Sellersville Theater presents a concert of beachy instrumentals with The Venutres, which of course will feature “Walk, Don’t Run” and “Hawaii Five-O,” as well as related popular ‘60s surf rock songs that the band has made their own, such as “Pipeline” (recorded by The Ventures in 1963, but best known for the top-10 version in that same year by The Chantays) and “Wipe Out” (recorded by The Ventures for their 2016 album “‘60s Rock Instrumental Collection, Vol. 2,” but best known in its 1963 incarnation by The Surfaris).
Bob Spalding, who worked with all of The Ventures’ original members and has played guitar and bass in the band since 1981, said that members of long-defunct groups, whose songs The Ventures have covered, are grateful for their renditions.
“The model for recording at that time was to record songs that were popular in the U.S. — both from a vocal standpoint and an instrumental standpoint ... because it seemed to work. ‘I’m glad to hear you did our song because we didn’t make any money off it.’ We sold more copies of ‘Wipe Out’ than (The Surfaris) did,” he said.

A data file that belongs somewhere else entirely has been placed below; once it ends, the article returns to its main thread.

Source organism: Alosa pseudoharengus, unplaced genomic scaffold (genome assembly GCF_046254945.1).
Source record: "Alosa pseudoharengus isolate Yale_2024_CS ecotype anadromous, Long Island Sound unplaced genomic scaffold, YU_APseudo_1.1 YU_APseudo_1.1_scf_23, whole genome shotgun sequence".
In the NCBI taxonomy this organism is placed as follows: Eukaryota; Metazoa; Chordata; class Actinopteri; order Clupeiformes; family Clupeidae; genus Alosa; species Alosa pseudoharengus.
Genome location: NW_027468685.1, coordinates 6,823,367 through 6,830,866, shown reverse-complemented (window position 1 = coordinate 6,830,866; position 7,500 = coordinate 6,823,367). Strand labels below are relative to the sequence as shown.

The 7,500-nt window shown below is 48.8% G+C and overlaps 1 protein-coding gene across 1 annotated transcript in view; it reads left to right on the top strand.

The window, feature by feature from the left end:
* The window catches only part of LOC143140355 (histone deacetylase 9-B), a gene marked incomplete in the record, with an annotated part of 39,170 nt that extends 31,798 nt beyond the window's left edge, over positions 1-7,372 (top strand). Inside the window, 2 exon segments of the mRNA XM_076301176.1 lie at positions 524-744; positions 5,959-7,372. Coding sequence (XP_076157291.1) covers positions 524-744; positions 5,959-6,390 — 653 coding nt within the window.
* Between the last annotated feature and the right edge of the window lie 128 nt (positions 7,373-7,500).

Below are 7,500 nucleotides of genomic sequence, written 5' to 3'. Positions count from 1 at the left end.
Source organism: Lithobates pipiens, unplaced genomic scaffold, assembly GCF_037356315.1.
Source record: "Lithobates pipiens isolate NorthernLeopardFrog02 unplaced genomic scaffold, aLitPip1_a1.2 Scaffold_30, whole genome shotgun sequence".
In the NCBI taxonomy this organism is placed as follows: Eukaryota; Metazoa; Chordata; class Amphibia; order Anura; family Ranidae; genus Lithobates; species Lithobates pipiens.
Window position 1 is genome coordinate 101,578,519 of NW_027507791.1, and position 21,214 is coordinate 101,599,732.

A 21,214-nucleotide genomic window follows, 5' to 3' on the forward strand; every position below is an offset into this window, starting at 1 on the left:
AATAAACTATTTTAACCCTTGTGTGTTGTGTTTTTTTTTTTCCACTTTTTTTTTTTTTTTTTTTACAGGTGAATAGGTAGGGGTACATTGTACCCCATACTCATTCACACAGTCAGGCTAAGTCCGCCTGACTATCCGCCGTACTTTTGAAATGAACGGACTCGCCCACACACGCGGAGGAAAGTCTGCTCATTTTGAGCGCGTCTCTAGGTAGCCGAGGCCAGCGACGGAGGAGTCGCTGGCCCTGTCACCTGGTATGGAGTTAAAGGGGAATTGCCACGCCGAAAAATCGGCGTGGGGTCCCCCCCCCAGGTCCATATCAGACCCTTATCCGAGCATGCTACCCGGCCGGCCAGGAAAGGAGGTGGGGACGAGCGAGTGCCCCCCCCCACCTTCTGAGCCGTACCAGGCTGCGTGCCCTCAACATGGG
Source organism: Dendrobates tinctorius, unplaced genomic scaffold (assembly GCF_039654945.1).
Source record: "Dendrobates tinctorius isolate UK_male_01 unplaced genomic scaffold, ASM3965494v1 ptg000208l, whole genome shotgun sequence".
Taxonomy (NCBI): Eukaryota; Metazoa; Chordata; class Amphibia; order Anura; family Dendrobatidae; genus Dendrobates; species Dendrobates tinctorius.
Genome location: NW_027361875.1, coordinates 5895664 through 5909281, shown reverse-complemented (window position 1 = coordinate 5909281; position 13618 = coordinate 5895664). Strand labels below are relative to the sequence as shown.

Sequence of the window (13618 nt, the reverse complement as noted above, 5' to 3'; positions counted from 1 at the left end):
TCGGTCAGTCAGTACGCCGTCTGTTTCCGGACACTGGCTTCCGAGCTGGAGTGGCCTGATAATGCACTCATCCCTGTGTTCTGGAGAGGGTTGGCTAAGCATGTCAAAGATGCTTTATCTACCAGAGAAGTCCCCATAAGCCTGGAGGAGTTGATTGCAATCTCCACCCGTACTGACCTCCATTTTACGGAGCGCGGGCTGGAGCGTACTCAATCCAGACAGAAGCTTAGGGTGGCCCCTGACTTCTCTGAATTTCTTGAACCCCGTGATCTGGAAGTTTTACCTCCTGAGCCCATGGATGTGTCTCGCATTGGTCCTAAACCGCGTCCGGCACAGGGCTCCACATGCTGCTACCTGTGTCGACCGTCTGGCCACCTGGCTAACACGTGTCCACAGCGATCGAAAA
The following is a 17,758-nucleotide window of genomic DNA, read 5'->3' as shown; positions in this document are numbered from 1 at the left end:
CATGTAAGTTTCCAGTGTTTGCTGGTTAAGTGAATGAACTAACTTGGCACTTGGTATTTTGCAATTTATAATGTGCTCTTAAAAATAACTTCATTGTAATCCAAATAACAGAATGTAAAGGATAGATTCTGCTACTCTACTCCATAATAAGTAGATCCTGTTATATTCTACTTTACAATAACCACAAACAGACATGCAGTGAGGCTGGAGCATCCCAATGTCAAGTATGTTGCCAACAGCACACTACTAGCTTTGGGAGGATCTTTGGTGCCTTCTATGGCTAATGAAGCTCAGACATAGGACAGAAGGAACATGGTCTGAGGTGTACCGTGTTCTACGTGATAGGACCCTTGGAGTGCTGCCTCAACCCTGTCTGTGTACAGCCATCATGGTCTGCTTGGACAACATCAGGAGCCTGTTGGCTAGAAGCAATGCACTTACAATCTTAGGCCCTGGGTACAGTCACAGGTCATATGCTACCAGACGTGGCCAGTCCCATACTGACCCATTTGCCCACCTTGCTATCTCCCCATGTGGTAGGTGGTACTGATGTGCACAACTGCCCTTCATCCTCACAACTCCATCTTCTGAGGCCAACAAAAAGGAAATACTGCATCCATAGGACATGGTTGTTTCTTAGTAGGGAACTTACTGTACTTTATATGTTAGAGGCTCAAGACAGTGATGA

So influential was the band’s effects-heavy, guitar-forward sound — “Walk, Don’t Run” originally hit the charts in 1960 (and became a hit all over again as “Walk, Don’t Run ‘64”) — that Doobie Brothers and Steely Dan guitarist Jeff Baxter was a member of the official Ventures fan club back in the ‘60s. “Eddie Van Halen, Jimmy Page, all these guys will tell you The Ventures were one of their big influences,” Spalding said. “The punk type phase started in the late ‘70s and early ‘80s, and we ended up doing recordings with The Go-Gos.”
The band was inducted into the Rock and Roll Hall of Fame in 2008.
The Ventures remain cultural icons in Japan, where they’ve toured every year since 1962. Founding members Don Wilson (who retired from the band last year at the age of 82) and Bob Bogle (who died in 2009) “influenced a generation of young (Japanese) men to play electric guitar,” Spalding said.
Leon Taylor, who took over on drums for his father, Mel — who passed away in 1996, said that it’s important to him “to keep the music true, and just watch the audience and see their enjoyment.”
“I think (my father) always wanted me to take over for him. It was some big shoes to fill,” Taylor said. “It is an honor to play in a band I grew up with.”